For example, in 1987 governments around the world signed the Montreal Protocol to ban chlorofluorocarbons in order to protect the hole in the ozone layer. However, this major diplomatic achievement was marred by a mistake that was only corrected in 2016: the treaty permitted the use of hydrofluorocarbons as a substitute – easier on the ozone layer, but being extremely potent greenhouse gases, bad for global warming.

Obviously, such a ‘whack-a-mole’ approach to policy doesn’t make much sense in the long run. Yet a recent University of Oxford study analysing government COVID-19 recovery plans internationally, showed that 92 per cent do not include any plans to reduce greenhouse gas emissions to tackle climate change but concentrate exclusively on promoting ways to preserve ‘business as usual’. Instead of using this time as an opportunity to transition to more sustainable production and consumption systems that reduce the risk of future pandemics and other crises, these policies would take us back to exactly the level of vulnerability we had in January 2020.

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From efficiency to resilience

COVID-19 has also put the spotlight on the lack of resilience of many national economies, companies, and supply chains. Many have been found wanting, with countries found to be over-reliant on tourism and firms too dependent upon one channel to market and just-in-time supply chains. Business theorists and strategists have long prized efficiency maximizing output over organizational resilience, leaving the firms and ecosystems they depend on vulnerable to shocks. For instance, monocropping is a good way to maximize yield, but leaves farmers highly susceptible to climatic changes, diseases, and price swings. On a systemic scale, it also increases our collective risk, by accelerating biodiversity loss and aggravating climate change through reductions of carbon sinks and increases in greenhouse gas emissions.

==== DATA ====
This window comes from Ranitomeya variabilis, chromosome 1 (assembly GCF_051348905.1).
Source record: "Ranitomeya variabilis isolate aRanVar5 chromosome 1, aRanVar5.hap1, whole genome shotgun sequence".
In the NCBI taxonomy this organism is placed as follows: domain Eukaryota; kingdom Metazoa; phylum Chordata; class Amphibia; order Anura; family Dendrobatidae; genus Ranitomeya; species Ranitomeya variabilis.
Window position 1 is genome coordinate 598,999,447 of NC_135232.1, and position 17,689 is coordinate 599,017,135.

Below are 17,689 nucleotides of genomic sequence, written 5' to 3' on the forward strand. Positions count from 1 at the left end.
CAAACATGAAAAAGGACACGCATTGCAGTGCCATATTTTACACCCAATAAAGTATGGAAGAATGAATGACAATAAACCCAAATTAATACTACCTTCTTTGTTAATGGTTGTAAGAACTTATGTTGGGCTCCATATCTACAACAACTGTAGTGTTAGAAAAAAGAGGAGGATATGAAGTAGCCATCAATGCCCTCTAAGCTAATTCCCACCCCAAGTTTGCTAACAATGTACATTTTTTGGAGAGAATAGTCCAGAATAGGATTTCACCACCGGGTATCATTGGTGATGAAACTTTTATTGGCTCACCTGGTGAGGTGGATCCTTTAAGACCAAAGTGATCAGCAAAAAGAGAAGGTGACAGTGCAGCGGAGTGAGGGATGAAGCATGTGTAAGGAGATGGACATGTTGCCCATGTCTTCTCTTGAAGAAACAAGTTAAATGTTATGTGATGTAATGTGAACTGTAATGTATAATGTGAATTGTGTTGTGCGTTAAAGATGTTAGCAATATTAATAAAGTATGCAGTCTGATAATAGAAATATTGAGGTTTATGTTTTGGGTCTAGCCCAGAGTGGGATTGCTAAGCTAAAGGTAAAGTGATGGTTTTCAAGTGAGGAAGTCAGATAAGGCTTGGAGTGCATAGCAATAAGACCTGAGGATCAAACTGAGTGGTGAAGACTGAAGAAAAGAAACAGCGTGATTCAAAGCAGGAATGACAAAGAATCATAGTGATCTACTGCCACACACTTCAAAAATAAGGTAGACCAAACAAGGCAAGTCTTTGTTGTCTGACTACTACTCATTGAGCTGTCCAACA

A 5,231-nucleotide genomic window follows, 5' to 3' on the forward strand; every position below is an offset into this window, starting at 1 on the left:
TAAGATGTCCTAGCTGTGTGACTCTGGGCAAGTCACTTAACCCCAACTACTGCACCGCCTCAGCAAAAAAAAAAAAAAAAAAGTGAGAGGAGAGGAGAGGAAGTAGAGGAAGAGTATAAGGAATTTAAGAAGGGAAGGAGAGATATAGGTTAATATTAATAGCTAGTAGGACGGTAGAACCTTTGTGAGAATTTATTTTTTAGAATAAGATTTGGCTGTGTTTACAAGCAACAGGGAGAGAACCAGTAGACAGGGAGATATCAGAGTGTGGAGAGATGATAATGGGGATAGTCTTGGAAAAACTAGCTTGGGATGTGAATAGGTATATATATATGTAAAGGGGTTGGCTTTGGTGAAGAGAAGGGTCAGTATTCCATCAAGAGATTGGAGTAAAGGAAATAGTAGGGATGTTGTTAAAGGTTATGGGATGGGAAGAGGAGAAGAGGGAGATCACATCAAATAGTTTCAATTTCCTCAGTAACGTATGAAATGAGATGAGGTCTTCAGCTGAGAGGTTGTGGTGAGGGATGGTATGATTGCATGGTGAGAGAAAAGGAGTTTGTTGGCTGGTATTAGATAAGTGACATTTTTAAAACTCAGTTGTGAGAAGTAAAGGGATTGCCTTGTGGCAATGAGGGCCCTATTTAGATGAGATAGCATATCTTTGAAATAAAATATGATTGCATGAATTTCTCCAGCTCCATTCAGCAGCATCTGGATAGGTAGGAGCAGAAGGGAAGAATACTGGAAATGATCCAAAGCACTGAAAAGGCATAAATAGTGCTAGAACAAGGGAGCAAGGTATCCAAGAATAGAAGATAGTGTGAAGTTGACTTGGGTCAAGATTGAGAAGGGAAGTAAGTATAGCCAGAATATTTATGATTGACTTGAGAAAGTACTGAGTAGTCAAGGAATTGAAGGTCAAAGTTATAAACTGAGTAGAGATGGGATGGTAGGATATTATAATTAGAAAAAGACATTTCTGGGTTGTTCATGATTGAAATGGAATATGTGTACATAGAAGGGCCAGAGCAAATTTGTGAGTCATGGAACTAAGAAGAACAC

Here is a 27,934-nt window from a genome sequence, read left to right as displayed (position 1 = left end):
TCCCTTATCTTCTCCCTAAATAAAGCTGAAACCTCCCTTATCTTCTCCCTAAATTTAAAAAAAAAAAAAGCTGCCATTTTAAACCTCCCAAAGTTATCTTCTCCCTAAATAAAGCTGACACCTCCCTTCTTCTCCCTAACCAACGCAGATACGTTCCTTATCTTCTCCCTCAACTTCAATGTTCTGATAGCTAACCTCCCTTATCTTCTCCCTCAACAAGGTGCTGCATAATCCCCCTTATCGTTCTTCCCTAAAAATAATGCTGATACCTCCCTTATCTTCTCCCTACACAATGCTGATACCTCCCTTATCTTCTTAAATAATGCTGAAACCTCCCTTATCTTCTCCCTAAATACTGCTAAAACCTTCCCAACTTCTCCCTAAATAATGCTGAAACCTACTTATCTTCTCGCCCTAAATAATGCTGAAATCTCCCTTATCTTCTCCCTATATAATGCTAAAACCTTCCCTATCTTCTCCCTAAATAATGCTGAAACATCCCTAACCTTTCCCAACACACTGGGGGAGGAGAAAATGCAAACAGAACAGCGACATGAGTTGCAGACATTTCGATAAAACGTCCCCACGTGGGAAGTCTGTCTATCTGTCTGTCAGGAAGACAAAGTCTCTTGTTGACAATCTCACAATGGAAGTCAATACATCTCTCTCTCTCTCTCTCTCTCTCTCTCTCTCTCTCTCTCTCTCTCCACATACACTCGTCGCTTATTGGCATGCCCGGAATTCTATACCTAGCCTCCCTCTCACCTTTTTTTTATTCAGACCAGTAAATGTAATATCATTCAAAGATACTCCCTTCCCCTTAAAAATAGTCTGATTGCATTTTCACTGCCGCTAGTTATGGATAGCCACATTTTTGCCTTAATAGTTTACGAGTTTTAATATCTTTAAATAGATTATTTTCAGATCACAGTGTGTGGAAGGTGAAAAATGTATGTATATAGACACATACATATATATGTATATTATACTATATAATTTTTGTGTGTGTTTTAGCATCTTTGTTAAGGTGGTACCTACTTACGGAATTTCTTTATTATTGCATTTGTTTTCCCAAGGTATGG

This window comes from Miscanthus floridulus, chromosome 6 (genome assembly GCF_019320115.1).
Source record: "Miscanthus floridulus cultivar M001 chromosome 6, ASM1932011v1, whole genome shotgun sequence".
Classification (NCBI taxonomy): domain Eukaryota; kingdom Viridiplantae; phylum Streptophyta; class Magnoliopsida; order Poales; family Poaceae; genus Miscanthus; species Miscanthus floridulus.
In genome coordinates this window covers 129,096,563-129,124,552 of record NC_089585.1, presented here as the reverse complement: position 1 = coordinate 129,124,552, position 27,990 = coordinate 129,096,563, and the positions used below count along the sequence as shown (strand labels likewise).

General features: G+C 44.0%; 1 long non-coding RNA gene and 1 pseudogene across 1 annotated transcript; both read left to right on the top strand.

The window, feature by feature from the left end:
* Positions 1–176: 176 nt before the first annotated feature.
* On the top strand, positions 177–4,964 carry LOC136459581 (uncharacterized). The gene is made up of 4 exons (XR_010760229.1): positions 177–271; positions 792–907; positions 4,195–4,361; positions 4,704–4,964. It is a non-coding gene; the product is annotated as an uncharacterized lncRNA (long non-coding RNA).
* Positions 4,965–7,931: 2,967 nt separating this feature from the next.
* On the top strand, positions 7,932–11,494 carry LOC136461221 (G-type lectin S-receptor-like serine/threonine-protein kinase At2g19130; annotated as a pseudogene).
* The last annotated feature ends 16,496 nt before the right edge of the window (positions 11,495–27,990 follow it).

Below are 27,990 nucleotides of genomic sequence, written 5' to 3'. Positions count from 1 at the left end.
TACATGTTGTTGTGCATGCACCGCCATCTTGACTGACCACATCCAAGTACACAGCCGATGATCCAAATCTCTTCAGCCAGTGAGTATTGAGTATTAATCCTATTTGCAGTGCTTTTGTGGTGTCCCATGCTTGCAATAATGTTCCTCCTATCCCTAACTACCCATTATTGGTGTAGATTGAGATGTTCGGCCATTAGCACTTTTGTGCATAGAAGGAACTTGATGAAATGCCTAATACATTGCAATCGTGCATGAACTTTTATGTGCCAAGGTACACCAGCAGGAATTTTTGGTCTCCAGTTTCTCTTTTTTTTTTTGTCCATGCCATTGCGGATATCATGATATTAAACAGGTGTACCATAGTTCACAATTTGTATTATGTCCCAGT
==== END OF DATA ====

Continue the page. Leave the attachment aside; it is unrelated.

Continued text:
Recovering from COVID-19 is a chance to redress the balance of efficiency on one hand and diversity and redundancy on the other. Farming practices such as intercropping, silvopasture and agroforestry can all be utilised to build resilience in the natural ecosystems on which we all depend on so heavily. For some firms this can mean pushing thinking and action far beyond the confines of the company and even the commercial ecosystem.

The outdoor clothing brand Patagonia, for example, is now investing in regenerative agriculture, a point of leverage where executives saw that their company could make the biggest difference.

In the end, as Patagonia has already realised, we are all part of the same system. Only by learning to approach problems holistically with due consideration of interconnections and resilience will we ever be able to make

a lasting, positive difference to life on earth. As the systems thinker Russell Ackoff put it, we need to think about ways to ‘dissolve’ the problems that we face rather than constantly fighting symptoms. We now have a great opportunity to change our paradigm of problem solving. Let’s take it.

“Recovering from COVID-19 is a chance to redress the balance of efficiency on one hand and diversity and redundancy on the other.”